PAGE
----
Here’s a True Story …
In my days as Sales and Marketing Director at Delaware Speedway (a half-mile stock car racing track near London, Ontario, Canada), we were always looking for ways to expand our fan base and broaden our demographic.
And we wanted to appeal to kids. Future customers.
At one point, we came upon the notion that, perhaps, the track would benefit from the presence of a “mascot;” you know, like the San Diego Chicken, to whom the kids would relate. Armed with the knowledge that Charlotte Motor Speedway had such a mascot, named “Lugnut,” we decided to embark upon our own characterized adventure. After some deliberation, we settled upon the name “Dipstick,” for three main reasons:
- A dipstick was part of any vehicle’s engine. It’s how you checked the oil!
- “Dipstick” was what Sheriff Roscoe P. Coltrane often called Deputy Enos in the TV Show, “The Dukes of Hazzard”
- We wanted to poke a little bit of fun at ourselves
After agreeing on the name, I can well remember the discussions of character design: should he have a “T”-shaped head, or a “loop?”
We began examining the dipsticks of any nearby vehicle we could find and, in time, decided that a “T”-shaped head would make for a better character.
We also embarked upon the task of finding a company that could actually design and construct the costume for us (We eventually found a business based out of Edmonton, Alberta. The name escapes me, but they were the ones that made the costume).
In the preliminary drawings, Dipstick actually looked pretty cool, and somewhat agile.
In reality, he was shipped to us in a giant crate. And the costume inside ended up being one big, rigid, giant, heavy box that afforded the person inside almost no mobility, limited visibility and nothing for reach but the equivalent of little T-Rex arms.
In short, a lot of money later, Dipstick was a disaster.
Undaunted, we decided to unveil our new creation to the “world” (or, about 1500 people) at the race track’s annual appearance a London Knights Ontario Hockey League game (note: this was back in the day when the Knights played in a rinky-dink arena and few people followed them with much passion. Nowadays, the Knights pack around 9,000 people into almost every home game. This event pre-dated that trend).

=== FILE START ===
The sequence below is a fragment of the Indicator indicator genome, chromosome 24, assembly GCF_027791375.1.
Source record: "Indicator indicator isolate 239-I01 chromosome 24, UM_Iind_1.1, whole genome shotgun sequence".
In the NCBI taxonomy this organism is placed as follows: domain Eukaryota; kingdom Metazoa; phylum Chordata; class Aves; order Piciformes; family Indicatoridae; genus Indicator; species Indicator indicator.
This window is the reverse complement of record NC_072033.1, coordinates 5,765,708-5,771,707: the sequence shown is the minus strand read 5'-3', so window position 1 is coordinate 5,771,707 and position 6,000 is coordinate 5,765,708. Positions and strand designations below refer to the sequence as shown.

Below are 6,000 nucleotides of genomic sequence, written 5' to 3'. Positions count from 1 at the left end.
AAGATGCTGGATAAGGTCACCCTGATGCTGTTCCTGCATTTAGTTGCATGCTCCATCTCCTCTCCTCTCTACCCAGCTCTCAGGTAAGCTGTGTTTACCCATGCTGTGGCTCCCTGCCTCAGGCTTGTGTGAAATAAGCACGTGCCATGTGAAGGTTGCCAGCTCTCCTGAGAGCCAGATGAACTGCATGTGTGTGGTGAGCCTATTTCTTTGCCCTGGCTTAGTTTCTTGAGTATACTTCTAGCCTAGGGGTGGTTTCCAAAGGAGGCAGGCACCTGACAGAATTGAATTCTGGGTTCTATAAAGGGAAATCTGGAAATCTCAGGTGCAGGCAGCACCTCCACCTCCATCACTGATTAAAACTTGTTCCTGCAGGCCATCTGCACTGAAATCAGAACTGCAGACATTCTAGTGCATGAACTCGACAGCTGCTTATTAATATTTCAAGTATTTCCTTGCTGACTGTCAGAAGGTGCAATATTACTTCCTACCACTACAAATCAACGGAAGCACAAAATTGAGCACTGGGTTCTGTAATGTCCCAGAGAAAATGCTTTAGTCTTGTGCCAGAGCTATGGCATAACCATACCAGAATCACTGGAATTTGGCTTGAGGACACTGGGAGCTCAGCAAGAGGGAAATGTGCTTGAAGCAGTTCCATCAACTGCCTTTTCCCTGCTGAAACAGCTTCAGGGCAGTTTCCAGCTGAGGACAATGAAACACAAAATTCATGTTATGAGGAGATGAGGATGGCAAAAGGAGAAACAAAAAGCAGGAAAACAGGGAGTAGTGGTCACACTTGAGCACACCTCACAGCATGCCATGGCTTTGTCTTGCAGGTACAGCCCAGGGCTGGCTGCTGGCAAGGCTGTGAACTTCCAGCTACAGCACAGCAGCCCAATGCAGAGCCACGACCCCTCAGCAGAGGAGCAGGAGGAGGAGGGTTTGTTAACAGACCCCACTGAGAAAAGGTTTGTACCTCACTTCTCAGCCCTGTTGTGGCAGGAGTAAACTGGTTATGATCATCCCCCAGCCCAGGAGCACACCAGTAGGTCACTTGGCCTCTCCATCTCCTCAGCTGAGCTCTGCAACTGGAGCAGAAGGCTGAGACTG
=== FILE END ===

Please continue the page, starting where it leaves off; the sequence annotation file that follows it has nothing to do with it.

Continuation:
Between periods, our new mascot was to take to the ice to wave to the fans and thereby represent the race track proudly and convert all in attendance at that hockey game into instant stock car racing fans. The plan was foolproof!
When the time came, the players left for their dressing rooms and the zamboni set about its duty, flooding one clean patch of ice down the middle of the rink to begin the task of cleaning the playing surface.
Dipstick stepped out in front of the fans and took a few tentative steps on the frozen stage. Gaining confidence with each step, he shuffled further into the center of the rink, only to come across the freshly flooded center spot where the Zamboni had just recently been.
As soon as Dipstick hit that flooded patch of ice, his feet went out from under him.
The box-like behemoth of a mascot landed with a resounding thud, and it quickly became apparent that the dimensions of the costume were going to make it a challenge for the person inside to get up and resume entertaining the crowd.
As if that were the only problem.
With Dipstick flat on his back, in front of the crowd during intermission of a hockey game at the old London Ice House, I walked over to him, along with young Stephen Richmond, a Delaware Speedway Junior Racing League competitor at the time. When we arrived at our fallen mascot, we both figured that we’d be able to take his hand and lift him back to his feet.
But that didn’t work.
We tried to raise him off the ice.
We tried again.
He didn’t budge.
It was then that I realized, with our newly minted mascot lying flat-out on our local hockey team’s playing surface, that we had a bigger problem on our hands.
Dipstick had frozen to the ice.
The “flood” left by the zamboni mixed with the fabric of Dipstick’s costume and, by the time he’d fallen, the water had frozen, taking Dipstick’s upper body with it.
He was stuck.
I can well remember it. People in the stands were howling. Tyler Anderson, who was inside the costume, was flat on his back and staring straight up at the ceiling. He commented that all he could see were, “bright lights.”
We eventually got him up and off the ice surface, and the game continued. I can’t recall who won.
But I can tell you this:
Next time you come up with the “next great idea,” take a few extra days and think it through. Once you’ve examined every angle, you may find it’ll work out fine.
Then again, you may end up with your Dipstick stuck to the ice.